‘Wanting to do the right thing’
Panel offers four steps to a successful DEI program.
Some diversity, equity, and inclusion (DEI) programs start with a small step, while others take a larger, more formal approach. But they all have the same intent.
“It evolves from a genuine heart of wanting to do the right thing,” says Allie Braswell, vice president, DEI, at $10 billion asset VyStar Credit Union in Jacksonville, Fla.
Braswell and others discussed DEI programs at their credit unions, what makes them successful, and the challenges they’ve faced during “Emerging Best Practices and Lessons Learned from the Field,” a panel discussion held during CUNA’s DEI eSchool Part 2.
The panelists offer four steps to a successful DEI program:
- Change your mindset. Shift into listening mode to connect with others and identify what members and the community need. Point West Credit Union in Portland, Ore., changed its focus to “always learning, always on,” says Amy Nelson, CEO of the $106 million asset credit union. “We shifted our mindset to being good listeners and good stewards.”
- Craft policies. Develop policies and strategies that incorporate DEI. This allows the credit union to clearly articulate the goals to the rest of the organization, guide business decisions, and gain buy-in from leadership, board, and staff. Also, review and update older policies to make sure they’re inclusive.
- Empower employees. Involve staff in the DEI process, such as creating employee resource groups. “Create that sense of belonging for all employees and extend it into the community,” Braswell says.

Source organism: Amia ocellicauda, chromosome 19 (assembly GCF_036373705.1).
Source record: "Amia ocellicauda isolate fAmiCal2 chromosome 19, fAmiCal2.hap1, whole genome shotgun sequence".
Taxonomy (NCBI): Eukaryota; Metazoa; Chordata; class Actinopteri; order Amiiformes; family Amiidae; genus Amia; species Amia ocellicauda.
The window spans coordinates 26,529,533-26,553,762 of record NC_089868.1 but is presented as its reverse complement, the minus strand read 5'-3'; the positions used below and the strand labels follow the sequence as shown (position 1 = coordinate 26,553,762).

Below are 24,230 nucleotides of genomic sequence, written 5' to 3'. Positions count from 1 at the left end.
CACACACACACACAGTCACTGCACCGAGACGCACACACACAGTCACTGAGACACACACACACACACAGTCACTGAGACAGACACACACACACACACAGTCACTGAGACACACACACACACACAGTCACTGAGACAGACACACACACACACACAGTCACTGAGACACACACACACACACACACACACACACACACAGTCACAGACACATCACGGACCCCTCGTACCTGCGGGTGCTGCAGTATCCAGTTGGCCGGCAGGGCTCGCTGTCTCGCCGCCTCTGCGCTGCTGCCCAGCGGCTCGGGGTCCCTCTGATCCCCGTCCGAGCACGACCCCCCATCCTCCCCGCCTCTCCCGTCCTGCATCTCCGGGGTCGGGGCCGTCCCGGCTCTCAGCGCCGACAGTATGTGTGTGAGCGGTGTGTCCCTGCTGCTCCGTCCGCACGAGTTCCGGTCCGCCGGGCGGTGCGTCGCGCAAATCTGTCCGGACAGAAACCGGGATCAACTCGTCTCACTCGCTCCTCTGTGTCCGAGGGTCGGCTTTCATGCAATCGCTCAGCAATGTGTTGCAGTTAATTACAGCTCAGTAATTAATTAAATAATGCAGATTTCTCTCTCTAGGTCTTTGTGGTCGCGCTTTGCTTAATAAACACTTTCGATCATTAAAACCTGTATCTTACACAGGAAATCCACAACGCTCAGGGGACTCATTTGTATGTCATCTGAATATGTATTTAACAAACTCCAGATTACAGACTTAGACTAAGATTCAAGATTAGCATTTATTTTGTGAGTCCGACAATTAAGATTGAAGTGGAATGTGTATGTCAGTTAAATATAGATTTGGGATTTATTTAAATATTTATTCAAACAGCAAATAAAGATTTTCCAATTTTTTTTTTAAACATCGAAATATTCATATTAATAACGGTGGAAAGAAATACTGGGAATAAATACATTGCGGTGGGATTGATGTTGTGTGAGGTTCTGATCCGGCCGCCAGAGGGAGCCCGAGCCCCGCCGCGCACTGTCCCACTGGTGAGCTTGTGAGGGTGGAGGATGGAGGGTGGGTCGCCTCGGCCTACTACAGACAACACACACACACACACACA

- Listen to all. Everyone comes from different backgrounds and has different experiences. Take the time to listen. “Every one of us is unique, and it’s so important to listen to everyone,” says Linda Bodie, president/CEO of $48 million asset Element Federal Credit Union in Charleston, W. Va. “You’ll pick up little nuggets, and that’s when you can gain a better understanding.”
“There is no roadmap to this work,” says Samira Salem, CUNA’s vice president of DEI. “We’re all creating it as we go along. But we also know we may have some hiccups and challenges along the way.”
Two common challenges credit unions encounter:
- Gaining buy-in. Staff and volunteers may resist these efforts due to a lack of understanding. Buy-in from all levels of the organization is key. “Lack of understanding the need is probably the biggest barrier I’ve encountered,” Bodie says. “It doesn’t resonate with them why the initiative is important.”
- Matching the message. “If we say it, we must do it,” Braswell says. “When we say it in our community or with our employees, there’s an expectation of fulfilling it. There’s a challenge in that because you’re changing people’s belief systems. But changing the belief system creates the lasting change we want to see.”
Point West views challenges as an opportunity to continue to learn and further develop its DEI program, Nelson says.
“We view barriers as learning speed bumps,” Nelson says. “We take that speed bump and try to understand in that moment what we need to learn.”